Volt warranties bring value and peace of mind

Volt owners receive outstanding battery and vehicle limited warranty coverage. In addition to the eight-year/100,000-mile limited warranty on the Volt’s 16-kWh lithium-ion battery, Chevrolet will provide:

Three-year/36,000-mile bumper-to-bumper coverage
Five-year/100,000-mile roadside assistance and courtesy transportation
Five-year/100,000-mile limited gas engine coverage
Six-year/100,000-mile corrosion protection coverage.


Volt Goes Cross-Country To Show Why It’s A True Paradigm Shift

September 30, 2010

GM announced today that a team of new Chevy Volts will go cross country to show the benefits of its plug-in hybrid. Actually, it is more of an exhibit why the Leaf and other battery-only vehicles are nothing more than toys requiring owners to have another car in the garage.

I’ve said it before and I’ll say it again — the days of Prius rule for mileage-minded folks is over. More importantly, the era of gasoline (or diesel)-only travel is winding down. As Bob Lutz told me two years ago: “all of our front-wheel-drive cars will be standardized on Volt technology.”

The game changer is real — and going across America to prove it. Here’s the full release:

Power to the People – Chevrolet Unplugs Volt and Hits the Road
Cross-country drive brings the Chevrolet Volt directly to consumers
2010-09-29

DETROIT — A caravan of Chevrolet Volts will embark on a 3,400-mile, cross-country drive showcasing how easy it will be to live with the world’s first electric vehicle with extended-range capability.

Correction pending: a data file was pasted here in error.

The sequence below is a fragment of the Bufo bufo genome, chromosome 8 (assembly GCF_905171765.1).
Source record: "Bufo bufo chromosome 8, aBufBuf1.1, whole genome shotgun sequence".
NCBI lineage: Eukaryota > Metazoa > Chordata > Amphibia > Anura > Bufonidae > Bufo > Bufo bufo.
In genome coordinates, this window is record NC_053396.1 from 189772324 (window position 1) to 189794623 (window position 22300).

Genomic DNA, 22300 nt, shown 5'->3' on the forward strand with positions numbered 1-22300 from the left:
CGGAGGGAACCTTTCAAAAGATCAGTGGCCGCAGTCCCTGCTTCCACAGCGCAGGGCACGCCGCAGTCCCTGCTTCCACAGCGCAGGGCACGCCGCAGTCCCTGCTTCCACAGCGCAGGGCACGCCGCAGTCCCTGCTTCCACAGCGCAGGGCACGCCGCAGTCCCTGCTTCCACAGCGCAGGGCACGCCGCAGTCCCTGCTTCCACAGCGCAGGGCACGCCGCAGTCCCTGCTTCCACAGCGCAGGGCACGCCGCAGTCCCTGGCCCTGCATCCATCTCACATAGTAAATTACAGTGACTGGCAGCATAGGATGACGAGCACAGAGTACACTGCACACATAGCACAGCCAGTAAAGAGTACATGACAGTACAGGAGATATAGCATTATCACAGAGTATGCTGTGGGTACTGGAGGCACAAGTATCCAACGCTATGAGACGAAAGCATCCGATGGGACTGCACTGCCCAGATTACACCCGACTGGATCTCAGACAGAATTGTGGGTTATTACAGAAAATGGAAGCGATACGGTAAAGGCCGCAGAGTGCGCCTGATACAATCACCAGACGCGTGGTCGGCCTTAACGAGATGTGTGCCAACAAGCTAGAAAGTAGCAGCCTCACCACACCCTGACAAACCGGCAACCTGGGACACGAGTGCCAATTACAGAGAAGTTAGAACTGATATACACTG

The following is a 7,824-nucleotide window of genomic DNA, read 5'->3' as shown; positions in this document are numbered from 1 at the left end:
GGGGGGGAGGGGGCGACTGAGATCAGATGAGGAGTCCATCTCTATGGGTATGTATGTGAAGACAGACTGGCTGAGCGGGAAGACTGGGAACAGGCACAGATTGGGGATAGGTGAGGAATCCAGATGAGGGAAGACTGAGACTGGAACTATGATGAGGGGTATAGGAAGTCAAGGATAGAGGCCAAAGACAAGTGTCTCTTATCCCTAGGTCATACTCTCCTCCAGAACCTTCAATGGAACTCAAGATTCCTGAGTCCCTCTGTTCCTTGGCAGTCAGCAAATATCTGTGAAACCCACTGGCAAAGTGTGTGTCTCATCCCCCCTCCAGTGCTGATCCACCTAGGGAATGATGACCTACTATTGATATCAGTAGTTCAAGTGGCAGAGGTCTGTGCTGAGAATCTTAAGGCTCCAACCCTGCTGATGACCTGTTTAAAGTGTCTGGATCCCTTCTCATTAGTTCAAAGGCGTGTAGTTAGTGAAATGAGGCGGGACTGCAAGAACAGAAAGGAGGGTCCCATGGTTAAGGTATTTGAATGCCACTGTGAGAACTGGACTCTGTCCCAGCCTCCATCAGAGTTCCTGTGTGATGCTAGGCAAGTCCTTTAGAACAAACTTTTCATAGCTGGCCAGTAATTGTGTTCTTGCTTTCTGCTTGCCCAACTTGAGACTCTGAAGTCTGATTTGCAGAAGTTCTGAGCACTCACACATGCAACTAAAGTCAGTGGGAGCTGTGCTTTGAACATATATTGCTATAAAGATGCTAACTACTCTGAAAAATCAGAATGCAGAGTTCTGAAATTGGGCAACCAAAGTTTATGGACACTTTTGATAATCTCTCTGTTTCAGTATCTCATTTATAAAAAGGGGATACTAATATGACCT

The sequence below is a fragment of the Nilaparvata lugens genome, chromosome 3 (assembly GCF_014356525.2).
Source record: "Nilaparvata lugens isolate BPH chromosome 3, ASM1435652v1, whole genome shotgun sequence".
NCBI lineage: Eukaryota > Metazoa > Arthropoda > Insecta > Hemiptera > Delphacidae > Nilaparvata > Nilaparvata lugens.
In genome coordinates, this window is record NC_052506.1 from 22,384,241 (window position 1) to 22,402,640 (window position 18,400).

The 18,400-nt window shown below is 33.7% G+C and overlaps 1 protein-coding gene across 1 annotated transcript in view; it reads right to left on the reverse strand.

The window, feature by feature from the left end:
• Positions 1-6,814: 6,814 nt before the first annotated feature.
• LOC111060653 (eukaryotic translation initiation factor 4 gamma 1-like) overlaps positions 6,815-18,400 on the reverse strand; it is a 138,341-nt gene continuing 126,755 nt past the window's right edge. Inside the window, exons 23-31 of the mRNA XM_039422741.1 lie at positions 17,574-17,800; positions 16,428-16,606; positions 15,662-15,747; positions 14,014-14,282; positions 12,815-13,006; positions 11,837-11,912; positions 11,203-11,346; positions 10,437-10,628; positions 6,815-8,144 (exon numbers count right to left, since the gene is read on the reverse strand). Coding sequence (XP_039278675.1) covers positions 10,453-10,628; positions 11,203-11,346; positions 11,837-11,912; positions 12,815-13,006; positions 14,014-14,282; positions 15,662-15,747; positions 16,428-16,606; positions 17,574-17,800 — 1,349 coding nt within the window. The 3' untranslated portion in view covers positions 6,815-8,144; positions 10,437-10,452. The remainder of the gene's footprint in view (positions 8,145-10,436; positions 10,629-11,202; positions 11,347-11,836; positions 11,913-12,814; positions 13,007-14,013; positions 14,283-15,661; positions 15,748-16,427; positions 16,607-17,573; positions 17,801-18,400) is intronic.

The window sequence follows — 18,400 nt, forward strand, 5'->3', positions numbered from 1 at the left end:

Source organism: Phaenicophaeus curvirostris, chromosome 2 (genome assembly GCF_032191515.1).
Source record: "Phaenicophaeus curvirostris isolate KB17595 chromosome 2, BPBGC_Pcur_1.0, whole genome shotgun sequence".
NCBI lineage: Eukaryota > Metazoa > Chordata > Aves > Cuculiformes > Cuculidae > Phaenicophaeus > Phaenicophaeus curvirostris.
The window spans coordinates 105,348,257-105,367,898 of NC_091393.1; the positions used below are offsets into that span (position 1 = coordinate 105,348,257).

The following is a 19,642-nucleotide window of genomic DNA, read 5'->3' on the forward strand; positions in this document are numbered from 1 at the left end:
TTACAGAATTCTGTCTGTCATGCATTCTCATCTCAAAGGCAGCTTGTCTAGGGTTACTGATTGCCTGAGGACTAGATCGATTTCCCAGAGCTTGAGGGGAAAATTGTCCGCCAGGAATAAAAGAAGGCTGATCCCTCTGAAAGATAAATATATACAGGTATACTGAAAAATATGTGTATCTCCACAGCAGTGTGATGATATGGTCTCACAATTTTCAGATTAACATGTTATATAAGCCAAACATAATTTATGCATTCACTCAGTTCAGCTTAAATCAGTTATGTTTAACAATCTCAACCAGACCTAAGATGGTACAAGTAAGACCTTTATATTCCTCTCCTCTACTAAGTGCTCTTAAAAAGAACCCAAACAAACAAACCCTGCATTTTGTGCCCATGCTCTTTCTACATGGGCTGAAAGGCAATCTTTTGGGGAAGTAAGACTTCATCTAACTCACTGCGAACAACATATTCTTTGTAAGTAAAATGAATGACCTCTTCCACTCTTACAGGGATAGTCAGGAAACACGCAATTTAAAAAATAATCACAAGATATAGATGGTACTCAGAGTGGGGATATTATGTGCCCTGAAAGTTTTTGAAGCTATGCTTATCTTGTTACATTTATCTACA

The tour, dubbed “Volt Unplugged,” will give consumers an opportunity to test-drive the Volt, meet the people behind the development of the vehicles – Chevrolet engineers, designers and others – and participate in activities at each stop.

“The Volt Unplugged tour will give people a chance to get behind the wheel of the Volt and find out for themselves what makes this vehicle so special,” said Tony DiSalle, Chevrolet Volt product and marketing director. “This drive will demonstrate the one-of-a-kind capabilities of the Volt, the only electric vehicle able to drive such long distances under a variety of driving conditions and climates without having to stop to recharge.”

The tour is similar to July’s “Freedom Drive,” where the Volt completed a three-day 1,776-mile drive from Austin, Texas to New York City to demonstrate the Volt’s extended-range capability. Stops on the Volt Unplugged tour include:

Oct. 9 and 10 – Seattle
Oct. 13 and 14 – San Francisco
Oct. 16 – 18 – Los Angeles
Oct. 20 – San Diego
Oct. 22 and 23 – San Antonio
Oct. 24 and 25 – Houston
Oct. 28 and 29 – Miami
Oct. 30 – Orlando
Oct. 29 and 30 – Washington, D.C.